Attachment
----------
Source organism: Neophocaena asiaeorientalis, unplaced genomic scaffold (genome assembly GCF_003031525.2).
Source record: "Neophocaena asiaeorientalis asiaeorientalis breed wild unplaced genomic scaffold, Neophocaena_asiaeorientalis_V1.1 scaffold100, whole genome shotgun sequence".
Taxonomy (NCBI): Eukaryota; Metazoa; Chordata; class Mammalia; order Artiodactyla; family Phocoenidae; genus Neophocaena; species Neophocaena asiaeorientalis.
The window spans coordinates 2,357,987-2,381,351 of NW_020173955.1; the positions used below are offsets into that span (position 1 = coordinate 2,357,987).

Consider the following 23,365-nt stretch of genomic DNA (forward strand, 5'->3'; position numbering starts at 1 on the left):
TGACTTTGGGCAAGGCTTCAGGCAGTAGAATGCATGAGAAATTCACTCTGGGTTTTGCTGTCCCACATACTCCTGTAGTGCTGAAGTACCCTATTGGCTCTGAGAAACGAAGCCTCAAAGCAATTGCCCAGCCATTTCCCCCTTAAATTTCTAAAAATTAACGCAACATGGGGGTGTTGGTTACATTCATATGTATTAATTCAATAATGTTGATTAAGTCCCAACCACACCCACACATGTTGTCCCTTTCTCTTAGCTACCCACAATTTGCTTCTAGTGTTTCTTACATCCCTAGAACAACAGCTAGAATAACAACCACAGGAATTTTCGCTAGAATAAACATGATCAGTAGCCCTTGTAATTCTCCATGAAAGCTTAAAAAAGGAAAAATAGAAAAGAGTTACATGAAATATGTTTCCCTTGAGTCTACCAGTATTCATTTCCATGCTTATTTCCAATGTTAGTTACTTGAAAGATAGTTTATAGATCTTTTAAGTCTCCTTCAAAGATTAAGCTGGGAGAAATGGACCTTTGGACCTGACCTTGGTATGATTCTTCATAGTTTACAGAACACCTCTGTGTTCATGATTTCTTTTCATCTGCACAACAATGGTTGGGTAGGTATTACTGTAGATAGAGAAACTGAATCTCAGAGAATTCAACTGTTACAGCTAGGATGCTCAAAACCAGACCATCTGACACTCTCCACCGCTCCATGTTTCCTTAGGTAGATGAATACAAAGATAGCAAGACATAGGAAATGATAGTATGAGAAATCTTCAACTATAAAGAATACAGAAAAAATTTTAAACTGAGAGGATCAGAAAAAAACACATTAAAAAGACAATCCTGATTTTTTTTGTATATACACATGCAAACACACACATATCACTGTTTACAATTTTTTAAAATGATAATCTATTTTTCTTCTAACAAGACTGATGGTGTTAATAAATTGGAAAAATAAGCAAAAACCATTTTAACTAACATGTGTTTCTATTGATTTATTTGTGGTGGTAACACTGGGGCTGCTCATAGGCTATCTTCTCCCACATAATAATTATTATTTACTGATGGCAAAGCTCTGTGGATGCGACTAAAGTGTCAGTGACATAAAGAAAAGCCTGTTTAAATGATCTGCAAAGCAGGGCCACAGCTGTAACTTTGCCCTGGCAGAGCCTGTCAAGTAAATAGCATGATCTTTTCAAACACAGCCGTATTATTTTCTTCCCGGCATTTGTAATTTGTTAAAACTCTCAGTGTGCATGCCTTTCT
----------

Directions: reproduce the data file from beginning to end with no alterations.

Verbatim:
Source organism: Neophocaena asiaeorientalis, unplaced genomic scaffold (genome assembly GCF_003031525.2).
Source record: "Neophocaena asiaeorientalis asiaeorientalis breed wild unplaced genomic scaffold, Neophocaena_asiaeorientalis_V1.1 scaffold100, whole genome shotgun sequence".
Taxonomy (NCBI): Eukaryota; Metazoa; Chordata; class Mammalia; order Artiodactyla; family Phocoenidae; genus Neophocaena; species Neophocaena asiaeorientalis.
The window spans coordinates 2,357,987-2,381,351 of NW_020173955.1; the positions used below are offsets into that span (position 1 = coordinate 2,357,987).

Consider the following 23,365-nt stretch of genomic DNA (forward strand, 5'->3'; position numbering starts at 1 on the left):
TGACTTTGGGCAAGGCTTCAGGCAGTAGAATGCATGAGAAATTCACTCTGGGTTTTGCTGTCCCACATACTCCTGTAGTGCTGAAGTACCCTATTGGCTCTGAGAAACGAAGCCTCAAAGCAATTGCCCAGCCATTTCCCCCTTAAATTTCTAAAAATTAACGCAACATGGGGGTGTTGGTTACATTCATATGTATTAATTCAATAATGTTGATTAAGTCCCAACCACACCCACACATGTTGTCCCTTTCTCTTAGCTACCCACAATTTGCTTCTAGTGTTTCTTACATCCCTAGAACAACAGCTAGAATAACAACCACAGGAATTTTCGCTAGAATAAACATGATCAGTAGCCCTTGTAATTCTCCATGAAAGCTTAAAAAAGGAAAAATAGAAAAGAGTTACATGAAATATGTTTCCCTTGAGTCTACCAGTATTCATTTCCATGCTTATTTCCAATGTTAGTTACTTGAAAGATAGTTTATAGATCTTTTAAGTCTCCTTCAAAGATTAAGCTGGGAGAAATGGACCTTTGGACCTGACCTTGGTATGATTCTTCATAGTTTACAGAACACCTCTGTGTTCATGATTTCTTTTCATCTGCACAACAATGGTTGGGTAGGTATTACTGTAGATAGAGAAACTGAATCTCAGAGAATTCAACTGTTACAGCTAGGATGCTCAAAACCAGACCATCTGACACTCTCCACCGCTCCATGTTTCCTTAGGTAGATGAATACAAAGATAGCAAGACATAGGAAATGATAGTATGAGAAATCTTCAACTATAAAGAATACAGAAAAAATTTTAAACTGAGAGGATCAGAAAAAAACACATTAAAAAGACAATCCTGATTTTTTTTGTATATACACATGCAAACACACACATATCACTGTTTACAATTTTTTAAAATGATAATCTATTTTTCTTCTAACAAGACTGATGGTGTTAATAAATTGGAAAAATAAGCAAAAACCATTTTAACTAACATGTGTTTCTATTGATTTATTTGTGGTGGTAACACTGGGGCTGCTCATAGGCTATCTTCTCCCACATAATAATTATTATTTACTGATGGCAAAGCTCTGTGGATGCGACTAAAGTGTCAGTGACATAAAGAAAAGCCTGTTTAAATGATCTGCAAAGCAGGGCCACAGCTGTAACTTTGCCCTGGCAGAGCCTGTCAAGTAAATAGCATGATCTTTTCAAACACAGCCGTATTATTTTCTTCCCGGCATTTGTAATTTGTTAAAACTCTCAGTGTGCATGCCTTTCT